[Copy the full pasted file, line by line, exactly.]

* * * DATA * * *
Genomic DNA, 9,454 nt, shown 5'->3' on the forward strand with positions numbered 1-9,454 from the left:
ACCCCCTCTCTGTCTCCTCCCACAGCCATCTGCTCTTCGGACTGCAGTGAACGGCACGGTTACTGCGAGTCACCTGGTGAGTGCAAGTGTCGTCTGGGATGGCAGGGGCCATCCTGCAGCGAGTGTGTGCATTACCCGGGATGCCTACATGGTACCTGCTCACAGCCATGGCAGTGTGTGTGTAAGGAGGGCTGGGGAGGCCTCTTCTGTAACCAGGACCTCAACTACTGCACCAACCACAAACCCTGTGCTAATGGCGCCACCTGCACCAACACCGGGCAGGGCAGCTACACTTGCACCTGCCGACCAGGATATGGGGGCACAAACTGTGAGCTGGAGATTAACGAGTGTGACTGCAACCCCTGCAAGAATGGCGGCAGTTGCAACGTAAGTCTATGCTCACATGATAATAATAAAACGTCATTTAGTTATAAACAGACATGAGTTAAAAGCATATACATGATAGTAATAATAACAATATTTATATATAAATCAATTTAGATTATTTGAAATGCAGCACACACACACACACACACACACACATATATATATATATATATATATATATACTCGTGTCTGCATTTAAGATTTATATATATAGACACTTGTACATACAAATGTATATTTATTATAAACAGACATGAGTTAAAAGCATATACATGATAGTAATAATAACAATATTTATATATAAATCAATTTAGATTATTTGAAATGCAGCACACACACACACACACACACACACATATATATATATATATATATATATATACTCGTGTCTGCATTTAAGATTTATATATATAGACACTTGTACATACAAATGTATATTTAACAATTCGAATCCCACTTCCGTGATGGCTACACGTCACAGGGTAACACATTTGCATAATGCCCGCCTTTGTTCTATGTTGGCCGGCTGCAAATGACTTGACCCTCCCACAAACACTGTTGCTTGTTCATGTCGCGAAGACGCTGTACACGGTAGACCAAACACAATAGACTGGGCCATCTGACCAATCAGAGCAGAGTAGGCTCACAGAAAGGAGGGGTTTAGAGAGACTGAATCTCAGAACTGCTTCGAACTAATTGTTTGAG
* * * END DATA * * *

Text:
Genomic DNA, 9,454 nt, shown 5'->3' on the forward strand with positions numbered 1-9,454 from the left:
ACCCCCTCTCTGTCTCCTCCCACAGCCATCTGCTCTTCGGACTGCAGTGAACGGCACGGTTACTGCGAGTCACCTGGTGAGTGCAAGTGTCGTCTGGGATGGCAGGGGCCATCCTGCAGCGAGTGTGTGCATTACCCGGGATGCCTACATGGTACCTGCTCACAGCCATGGCAGTGTGTGTGTAAGGAGGGCTGGGGAGGCCTCTTCTGTAACCAGGACCTCAACTACTGCACCAACCACAAACCCTGTGCTAATGGCGCCACCTGCACCAACACCGGGCAGGGCAGCTACACTTGCACCTGCCGACCAGGATATGGGGGCACAAACTGTGAGCTGGAGATTAACGAGTGTGACTGCAACCCCTGCAAGAATGGCGGCAGTTGCAACGTAAGTCTATGCTCACATGATAATAATAAAACGTCATTTAGTTATAAACAGACATGAGTTAAAAGCATATACATGATAGTAATAATAACAATATTTATATATAAATCAATTTAGATTATTTGAAATGCAGCACACACACACACACACACACACACATATATATATATATATATATATATATACTCGTGTCTGCATTTAAGATTTATATATATAGACACTTGTACATACAAATGTATATTTATTATAAACAGACATGAGTTAAAAGCATATACATGATAGTAATAATAACAATATTTATATATAAATCAATTTAGATTATTTGAAATGCAGCACACACACACACACACACACACACATATATATATATATATATATATATATACTCGTGTCTGCATTTAAGATTTATATATATAGACACTTGTACATACAAATGTATATTTAACAATTCGAATCCCACTTCCGTGATGGCTACACGTCACAGGGTAACACATTTGCATAATGCCCGCCTTTGTTCTATGTTGGCCGGCTGCAAATGACTTGACCCTCCCACAAACACTGTTGCTTGTTCATGTCGCGAAGACGCTGTACACGGTAGACCAAACACAATAGACTGGGCCATCTGACCAATCAGAGCAGAGTAGGCTCACAGAAAGGAGGGGTTTAGAGAGACTGAATCTCAGAACTGCTTCGAACTAATTGTTTGAG